Government prepares for sweeping procurement reform

Construction skyline
Image: Dreamstime/Hanohiki
Rebecca Rees explains how the government responded to a consultation on its Green Paper on Transforming Public Procurement, which is expected to bring in sweeping reforms.

On 6 December 2021, almost a full year after the publication of its Green Paper on Transforming Public Procurement (the Green Paper) the government published its much-anticipated response following its review of the numerous responses received from contracting authorities, procurement professionals and contractors (the Response).

In total, there were more than 600 responses for the government to consider, so we can forgive the slight delay in the publication of the Response (for comparison, similar consultations in the past on procurement law have only generated in the region of 250 consultation responses).

It is clear that the government has listened to the numerous consultation responses and has made several notable changes to the original proposals set out in the Green Paper. It is also clear that the sweeping reforms are still a work in progress, with several areas still requiring further consideration, and further detail still to be confirmed in subsequent secondary legislation and guidance which has been promised throughout the Response.

In general, the Response confirms the government’s original proposals for a more flexible, commercial and simplified set of procurement rules, and it is confirmed that we will move to a single set of consolidated procurement rules across the various sectors (with some notable exceptions for the utilities and defence sectors).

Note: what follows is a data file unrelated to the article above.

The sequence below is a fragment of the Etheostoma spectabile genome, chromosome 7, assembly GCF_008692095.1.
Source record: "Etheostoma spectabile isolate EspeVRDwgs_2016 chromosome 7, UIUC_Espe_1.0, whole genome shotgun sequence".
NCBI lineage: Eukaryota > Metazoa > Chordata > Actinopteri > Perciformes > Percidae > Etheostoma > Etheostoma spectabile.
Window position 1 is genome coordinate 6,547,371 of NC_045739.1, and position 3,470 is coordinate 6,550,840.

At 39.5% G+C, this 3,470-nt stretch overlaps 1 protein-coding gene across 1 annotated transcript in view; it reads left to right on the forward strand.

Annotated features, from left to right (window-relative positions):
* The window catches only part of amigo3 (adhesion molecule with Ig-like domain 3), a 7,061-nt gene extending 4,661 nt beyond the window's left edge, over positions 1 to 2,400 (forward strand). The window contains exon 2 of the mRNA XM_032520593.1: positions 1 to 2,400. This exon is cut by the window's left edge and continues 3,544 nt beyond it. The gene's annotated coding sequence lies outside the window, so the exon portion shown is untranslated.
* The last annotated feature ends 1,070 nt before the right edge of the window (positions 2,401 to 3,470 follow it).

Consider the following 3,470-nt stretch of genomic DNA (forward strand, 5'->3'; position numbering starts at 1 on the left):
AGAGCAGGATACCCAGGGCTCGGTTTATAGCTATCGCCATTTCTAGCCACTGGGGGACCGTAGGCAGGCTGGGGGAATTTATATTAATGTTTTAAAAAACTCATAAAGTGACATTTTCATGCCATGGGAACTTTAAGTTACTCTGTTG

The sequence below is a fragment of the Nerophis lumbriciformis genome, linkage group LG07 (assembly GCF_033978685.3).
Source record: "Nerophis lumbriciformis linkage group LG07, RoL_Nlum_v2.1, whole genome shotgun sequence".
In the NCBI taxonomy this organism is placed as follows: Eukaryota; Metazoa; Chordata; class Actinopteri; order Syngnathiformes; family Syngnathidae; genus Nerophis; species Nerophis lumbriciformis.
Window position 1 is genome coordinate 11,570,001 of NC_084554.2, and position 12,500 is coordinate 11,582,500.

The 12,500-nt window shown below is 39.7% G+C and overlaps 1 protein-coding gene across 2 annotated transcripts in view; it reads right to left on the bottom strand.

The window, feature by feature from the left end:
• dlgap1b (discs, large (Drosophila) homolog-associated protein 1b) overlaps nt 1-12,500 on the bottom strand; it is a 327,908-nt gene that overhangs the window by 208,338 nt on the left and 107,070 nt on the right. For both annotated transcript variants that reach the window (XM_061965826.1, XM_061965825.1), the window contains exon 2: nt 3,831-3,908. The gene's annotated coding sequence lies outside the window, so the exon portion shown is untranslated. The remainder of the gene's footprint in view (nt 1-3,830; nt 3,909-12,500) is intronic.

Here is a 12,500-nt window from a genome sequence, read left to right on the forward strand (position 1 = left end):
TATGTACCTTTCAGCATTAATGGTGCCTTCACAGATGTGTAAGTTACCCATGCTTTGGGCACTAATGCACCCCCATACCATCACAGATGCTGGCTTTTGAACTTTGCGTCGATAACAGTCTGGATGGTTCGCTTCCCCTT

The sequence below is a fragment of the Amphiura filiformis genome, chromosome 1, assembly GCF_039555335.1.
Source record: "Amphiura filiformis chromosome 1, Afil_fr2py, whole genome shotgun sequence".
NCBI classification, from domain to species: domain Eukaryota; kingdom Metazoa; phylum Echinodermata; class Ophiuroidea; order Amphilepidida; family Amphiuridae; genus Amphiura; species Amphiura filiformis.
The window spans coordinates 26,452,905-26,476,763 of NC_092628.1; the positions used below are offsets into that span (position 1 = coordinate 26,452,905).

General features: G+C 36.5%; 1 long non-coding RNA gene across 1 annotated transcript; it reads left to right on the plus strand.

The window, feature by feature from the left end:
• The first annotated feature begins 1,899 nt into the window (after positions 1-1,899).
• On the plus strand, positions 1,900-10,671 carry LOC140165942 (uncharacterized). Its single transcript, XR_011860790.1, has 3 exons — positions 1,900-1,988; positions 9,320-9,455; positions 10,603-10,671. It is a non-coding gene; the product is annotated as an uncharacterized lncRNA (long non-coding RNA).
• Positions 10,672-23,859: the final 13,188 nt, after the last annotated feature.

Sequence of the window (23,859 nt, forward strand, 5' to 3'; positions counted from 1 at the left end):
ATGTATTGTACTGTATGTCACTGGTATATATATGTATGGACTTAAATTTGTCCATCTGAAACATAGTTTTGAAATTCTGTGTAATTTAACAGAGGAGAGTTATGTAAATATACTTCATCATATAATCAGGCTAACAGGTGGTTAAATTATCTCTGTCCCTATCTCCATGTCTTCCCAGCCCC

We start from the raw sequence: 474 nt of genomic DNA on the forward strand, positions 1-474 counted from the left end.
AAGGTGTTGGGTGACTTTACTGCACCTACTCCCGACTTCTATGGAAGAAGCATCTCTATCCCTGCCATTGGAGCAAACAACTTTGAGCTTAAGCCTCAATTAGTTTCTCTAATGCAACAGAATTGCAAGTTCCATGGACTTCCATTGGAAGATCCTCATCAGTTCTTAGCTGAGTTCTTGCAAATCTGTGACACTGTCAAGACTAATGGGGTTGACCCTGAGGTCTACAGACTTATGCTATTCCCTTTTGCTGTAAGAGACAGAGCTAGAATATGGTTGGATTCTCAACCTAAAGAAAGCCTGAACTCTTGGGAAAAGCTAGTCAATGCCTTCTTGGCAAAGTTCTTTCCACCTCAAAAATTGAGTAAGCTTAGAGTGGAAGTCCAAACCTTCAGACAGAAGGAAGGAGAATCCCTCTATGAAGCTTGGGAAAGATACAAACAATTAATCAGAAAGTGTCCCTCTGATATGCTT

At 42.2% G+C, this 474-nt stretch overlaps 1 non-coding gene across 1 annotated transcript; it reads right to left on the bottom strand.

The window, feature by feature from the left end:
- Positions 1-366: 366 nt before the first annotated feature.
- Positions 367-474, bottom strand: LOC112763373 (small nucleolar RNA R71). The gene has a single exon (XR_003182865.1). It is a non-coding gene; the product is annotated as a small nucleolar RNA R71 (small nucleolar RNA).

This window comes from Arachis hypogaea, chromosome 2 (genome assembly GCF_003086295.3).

In addition, the Response confirms the intention to strip back the current procurement procedures (which are often viewed as being complex and inflexible) and we will instead have a pick of three modern and flexible procedures:

  1. The Open Procedure which will be retained for simple or ‘off-the-shelf’ products;
  2. The Competitive Flexible Procedure which will replace the current restricted, competitive dialogue, competitive procedure with negotiation and innovation partnership procedures, and will give contracting authorities the freedom and flexibility to negotiate and innovate in order to get the best from the private, charity and social enterprise sectors; and
  3. The Limited Tendering Procedure which will replace the existing negotiated procedure without prior publication and which will be available for use in certain specified circumstances, such as extreme urgency.

For the construction sector, a key feature confirmed in the Response is the proposals for contractor selection and the introduction of the centrally managed debarment list. The Response confirms that the existing mandatory and discretionary exclusion grounds will be recast to better reflect a UK-specific set of selection requirements, and will align both the mandatory and discretionary exclusion grounds to apply to the previous five years (as opposed to the current five years for mandatory exclusion grounds and three years for discretionary exclusion grounds).

Debarment list

Where a contractor meets any ground for exclusion they will be included on the centrally managed debarment list where they will remain for five years (although there is potential for contractors to apply for early removal where they can demonstrate sufficient self-cleaning). The consequence of being on the list is automatic exclusion from all regulated procurements where a contractor is included for a mandatory exclusion ground, and contracting authorities will retain the discretion to exclude for discretionary exclusion grounds.